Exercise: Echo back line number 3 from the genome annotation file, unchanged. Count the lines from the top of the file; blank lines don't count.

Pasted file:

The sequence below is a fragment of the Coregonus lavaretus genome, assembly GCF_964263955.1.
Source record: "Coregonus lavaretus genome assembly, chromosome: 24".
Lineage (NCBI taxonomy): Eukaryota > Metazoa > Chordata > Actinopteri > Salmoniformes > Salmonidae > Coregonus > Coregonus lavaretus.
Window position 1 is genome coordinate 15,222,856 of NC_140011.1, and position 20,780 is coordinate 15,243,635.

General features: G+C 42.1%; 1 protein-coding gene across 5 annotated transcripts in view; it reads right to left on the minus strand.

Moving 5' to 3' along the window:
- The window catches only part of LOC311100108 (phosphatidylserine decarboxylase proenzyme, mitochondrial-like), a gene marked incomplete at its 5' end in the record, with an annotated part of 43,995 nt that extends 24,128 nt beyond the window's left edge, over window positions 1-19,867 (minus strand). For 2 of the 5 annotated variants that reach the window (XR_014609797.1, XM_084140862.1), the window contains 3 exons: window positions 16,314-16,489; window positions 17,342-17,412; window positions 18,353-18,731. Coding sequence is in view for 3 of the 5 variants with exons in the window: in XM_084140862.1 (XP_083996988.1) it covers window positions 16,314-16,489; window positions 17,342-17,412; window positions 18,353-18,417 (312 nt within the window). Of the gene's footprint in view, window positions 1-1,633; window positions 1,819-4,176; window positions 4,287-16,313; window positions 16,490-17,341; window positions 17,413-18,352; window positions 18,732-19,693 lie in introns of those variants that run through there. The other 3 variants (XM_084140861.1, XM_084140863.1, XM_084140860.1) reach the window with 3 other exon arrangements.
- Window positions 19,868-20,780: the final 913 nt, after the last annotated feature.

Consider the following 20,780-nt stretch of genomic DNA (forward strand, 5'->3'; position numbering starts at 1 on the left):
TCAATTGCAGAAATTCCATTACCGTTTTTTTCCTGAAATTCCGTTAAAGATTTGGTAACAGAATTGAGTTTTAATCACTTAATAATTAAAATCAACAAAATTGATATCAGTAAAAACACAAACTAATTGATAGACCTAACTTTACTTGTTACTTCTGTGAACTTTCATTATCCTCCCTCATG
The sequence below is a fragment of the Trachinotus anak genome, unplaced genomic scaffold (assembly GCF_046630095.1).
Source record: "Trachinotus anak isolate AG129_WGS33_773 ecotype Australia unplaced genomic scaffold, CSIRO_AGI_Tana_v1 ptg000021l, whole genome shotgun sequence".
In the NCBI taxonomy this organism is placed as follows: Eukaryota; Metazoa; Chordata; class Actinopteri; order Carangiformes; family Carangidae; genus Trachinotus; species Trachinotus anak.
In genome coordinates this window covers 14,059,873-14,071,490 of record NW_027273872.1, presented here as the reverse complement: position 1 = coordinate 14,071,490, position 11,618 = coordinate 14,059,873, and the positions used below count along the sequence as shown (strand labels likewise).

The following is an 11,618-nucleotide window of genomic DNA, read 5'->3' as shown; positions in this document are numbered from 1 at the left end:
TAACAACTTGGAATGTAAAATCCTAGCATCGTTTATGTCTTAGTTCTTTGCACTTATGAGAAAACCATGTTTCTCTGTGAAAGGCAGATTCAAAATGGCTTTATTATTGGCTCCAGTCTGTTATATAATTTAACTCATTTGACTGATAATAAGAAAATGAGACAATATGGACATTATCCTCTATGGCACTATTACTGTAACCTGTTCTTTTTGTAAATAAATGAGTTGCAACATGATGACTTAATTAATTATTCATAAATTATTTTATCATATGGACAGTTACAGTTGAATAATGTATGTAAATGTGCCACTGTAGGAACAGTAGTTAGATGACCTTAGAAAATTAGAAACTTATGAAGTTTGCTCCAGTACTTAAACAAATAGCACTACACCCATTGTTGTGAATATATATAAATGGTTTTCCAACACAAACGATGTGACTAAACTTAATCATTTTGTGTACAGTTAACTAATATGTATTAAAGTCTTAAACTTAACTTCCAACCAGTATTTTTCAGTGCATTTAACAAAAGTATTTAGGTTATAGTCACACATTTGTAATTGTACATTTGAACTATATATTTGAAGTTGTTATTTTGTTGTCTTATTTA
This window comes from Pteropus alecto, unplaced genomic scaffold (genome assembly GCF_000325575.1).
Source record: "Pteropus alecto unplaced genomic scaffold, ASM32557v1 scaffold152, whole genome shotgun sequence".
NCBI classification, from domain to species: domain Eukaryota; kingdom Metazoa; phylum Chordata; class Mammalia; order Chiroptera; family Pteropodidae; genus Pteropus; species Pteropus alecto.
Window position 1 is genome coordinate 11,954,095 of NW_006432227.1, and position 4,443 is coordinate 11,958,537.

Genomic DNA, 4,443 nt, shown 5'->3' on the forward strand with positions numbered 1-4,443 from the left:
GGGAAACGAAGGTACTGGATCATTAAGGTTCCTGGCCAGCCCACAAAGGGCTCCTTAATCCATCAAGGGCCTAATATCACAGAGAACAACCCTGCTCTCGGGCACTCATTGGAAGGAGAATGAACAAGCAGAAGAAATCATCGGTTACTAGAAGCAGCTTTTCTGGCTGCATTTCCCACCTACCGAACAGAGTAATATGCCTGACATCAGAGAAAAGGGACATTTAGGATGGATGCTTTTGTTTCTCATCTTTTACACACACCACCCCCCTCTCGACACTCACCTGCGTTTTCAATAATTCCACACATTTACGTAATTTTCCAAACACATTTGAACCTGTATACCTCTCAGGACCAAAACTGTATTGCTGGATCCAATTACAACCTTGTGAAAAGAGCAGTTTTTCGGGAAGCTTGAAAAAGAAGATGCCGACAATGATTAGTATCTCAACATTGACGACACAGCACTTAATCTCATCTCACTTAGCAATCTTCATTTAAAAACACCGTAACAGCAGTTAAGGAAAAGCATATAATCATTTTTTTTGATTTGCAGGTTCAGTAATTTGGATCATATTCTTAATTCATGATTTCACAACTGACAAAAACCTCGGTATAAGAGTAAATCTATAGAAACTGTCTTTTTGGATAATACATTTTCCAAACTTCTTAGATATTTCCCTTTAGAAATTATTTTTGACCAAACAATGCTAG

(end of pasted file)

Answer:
Lineage (NCBI taxonomy): Eukaryota > Metazoa > Chordata > Actinopteri > Salmoniformes > Salmonidae > Coregonus > Coregonus lavaretus.